NHS pressures will “keep rising” as Wales grows older and the number of people with multiple long-term conditions increases, the health minister has warned.

Health minister Eluned Morgan said a report on the challenges awaiting the Welsh NHS over the next 25 years vindicated the “vision” of the government’s 10-year health strategy from 2018.

“A growing and ageing population along with increasing numbers of people will multiple long-term health conditions mean that pressures on our NHS and social care system will keep rising," she said.

“As we look towards the future, we must protect the fundamental principles upon which our NHS was created whilst understanding that we will all need to rise to the challenges that lie ahead.”

South Wales Argus: Eluned Morgan MS

Last week, the chief executive of the Aneurin Bevan University Health Board told Monmouthshire councillors the NHS cannot afford to keep all current services running and meet demand.

Ms Morgan told Senedd members the government's long-term health strategy - A Healthier Wales - had been the subject of continual assessment since she took office in 2021.

Experts predict one in five people in Wales will be aged 70 and over within 15 years. The number of people with diabetes is expected to increase by 22 per cent and the number of people with four or more long-term health conditions could double.

The government’s chief scientific adviser for health and author of the report, Dr Rob Orford, wrote: “Having an ageing population is a marker of the success of public health and medical interventions.

“One hundred years ago, many people died from infectious diseases, often in childhood. Fifty years ago, many people died from strokes and heart attacks. Now, more people die from cancer and dementia.”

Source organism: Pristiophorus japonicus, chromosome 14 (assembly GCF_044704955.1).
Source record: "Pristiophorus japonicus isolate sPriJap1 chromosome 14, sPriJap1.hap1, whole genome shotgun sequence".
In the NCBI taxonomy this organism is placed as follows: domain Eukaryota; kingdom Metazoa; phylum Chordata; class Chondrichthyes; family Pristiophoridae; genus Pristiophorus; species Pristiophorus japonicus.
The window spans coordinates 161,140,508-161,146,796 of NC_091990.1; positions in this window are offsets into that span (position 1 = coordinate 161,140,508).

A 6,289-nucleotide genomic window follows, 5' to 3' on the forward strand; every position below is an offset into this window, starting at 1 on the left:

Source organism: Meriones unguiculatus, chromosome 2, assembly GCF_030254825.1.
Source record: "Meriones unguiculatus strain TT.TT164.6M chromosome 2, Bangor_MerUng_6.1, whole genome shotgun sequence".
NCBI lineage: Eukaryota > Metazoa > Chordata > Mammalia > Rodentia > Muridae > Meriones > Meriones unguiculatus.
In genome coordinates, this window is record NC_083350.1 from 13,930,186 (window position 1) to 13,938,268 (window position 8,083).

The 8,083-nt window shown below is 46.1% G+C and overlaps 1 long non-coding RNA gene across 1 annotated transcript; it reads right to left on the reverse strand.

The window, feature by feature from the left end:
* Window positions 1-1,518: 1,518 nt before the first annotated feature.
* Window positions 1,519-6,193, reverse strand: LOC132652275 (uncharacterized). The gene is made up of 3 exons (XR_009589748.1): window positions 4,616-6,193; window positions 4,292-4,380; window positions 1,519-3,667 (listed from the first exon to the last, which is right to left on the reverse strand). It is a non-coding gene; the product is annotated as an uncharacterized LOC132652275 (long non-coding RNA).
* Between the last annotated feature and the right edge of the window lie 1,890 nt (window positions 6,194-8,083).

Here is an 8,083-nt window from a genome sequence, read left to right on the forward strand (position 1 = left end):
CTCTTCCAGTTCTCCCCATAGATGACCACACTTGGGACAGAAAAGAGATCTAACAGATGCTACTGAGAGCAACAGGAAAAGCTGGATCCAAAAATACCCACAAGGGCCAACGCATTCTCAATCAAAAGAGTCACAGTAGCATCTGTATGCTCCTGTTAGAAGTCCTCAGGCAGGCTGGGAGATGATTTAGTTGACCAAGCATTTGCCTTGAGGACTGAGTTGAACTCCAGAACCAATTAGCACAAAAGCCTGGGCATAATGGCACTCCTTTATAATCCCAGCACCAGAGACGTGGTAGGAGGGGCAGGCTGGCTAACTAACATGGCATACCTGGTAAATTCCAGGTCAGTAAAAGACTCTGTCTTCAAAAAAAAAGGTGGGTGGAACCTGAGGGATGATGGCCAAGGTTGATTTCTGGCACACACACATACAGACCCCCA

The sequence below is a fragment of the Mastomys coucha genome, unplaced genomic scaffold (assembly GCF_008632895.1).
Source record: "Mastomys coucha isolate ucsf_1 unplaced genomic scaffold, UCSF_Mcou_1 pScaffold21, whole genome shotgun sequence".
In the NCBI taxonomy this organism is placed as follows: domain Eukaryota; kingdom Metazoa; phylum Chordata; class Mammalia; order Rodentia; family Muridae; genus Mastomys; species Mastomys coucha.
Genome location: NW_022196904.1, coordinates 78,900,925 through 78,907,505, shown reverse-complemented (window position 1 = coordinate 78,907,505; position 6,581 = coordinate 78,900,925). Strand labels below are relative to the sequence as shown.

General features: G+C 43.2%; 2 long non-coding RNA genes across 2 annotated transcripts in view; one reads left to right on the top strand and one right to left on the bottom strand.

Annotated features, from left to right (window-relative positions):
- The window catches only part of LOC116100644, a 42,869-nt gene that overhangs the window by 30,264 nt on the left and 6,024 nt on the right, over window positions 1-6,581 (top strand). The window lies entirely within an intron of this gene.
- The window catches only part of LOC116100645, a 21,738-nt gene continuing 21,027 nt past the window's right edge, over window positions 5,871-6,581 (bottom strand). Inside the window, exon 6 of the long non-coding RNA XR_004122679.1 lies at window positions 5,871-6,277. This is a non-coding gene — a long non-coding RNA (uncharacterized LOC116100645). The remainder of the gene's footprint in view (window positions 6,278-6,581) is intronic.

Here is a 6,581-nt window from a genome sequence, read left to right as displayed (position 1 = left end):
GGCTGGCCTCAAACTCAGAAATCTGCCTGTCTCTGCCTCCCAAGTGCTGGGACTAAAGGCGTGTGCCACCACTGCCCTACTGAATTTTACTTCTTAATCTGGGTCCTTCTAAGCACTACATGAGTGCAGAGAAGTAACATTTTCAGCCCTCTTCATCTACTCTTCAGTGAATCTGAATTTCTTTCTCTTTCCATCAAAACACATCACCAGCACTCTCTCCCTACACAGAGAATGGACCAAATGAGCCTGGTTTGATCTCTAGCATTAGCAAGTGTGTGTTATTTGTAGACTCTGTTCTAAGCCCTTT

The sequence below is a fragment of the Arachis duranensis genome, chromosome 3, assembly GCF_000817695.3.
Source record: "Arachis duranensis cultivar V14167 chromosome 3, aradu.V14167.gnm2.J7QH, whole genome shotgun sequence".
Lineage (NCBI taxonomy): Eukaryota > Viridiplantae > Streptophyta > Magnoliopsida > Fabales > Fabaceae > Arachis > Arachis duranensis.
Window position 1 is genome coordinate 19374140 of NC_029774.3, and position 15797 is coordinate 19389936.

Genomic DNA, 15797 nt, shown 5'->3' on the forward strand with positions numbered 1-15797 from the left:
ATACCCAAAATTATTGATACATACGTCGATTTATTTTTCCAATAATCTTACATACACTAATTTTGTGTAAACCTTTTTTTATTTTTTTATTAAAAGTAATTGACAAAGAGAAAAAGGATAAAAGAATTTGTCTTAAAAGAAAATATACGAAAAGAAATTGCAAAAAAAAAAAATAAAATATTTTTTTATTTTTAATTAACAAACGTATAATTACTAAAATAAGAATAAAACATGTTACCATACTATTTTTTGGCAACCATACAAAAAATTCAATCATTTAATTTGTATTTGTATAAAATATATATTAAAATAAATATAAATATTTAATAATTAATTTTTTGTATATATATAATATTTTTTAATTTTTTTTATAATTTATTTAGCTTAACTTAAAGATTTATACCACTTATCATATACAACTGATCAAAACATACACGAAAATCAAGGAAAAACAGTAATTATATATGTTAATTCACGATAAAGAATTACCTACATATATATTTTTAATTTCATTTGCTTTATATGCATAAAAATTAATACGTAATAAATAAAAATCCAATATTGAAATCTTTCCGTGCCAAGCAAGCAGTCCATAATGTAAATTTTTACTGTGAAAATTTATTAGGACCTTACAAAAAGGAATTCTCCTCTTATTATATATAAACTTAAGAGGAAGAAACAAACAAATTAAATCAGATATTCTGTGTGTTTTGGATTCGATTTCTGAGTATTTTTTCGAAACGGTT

Welsh Conservative shadow health minister Russell George described the report as “comprehensive and welcome”, saying it showed the need to make the Welsh NHS “fit for the future”.

“We want to see a focus on preventative measures and encouragement for people to lead healthier lifestyles,” Mr George said.

How old is Wales?

The most recent UK Census indicated that nearly half a million people in Wales, or 16 per cent of the population, were aged 70 or over.

The same data suggested that 19 per cent of Monmouthshire's population already falls into that elderly bracket, while the figures for Powys and Conwy have already exceeded the government's 20 per cent warning.

Urban populations like Cardiff and Newport are significantly younger by comparison, with only 10 and 12 per cent of residents aged 70 or over at the time of the last census.

The Bevan Commission has invited the public, including those who work in health and social care, to discussions across Wales. Newbridge Memo will host such an event on Thursday, October 12. Entry is free. Click here to book a place.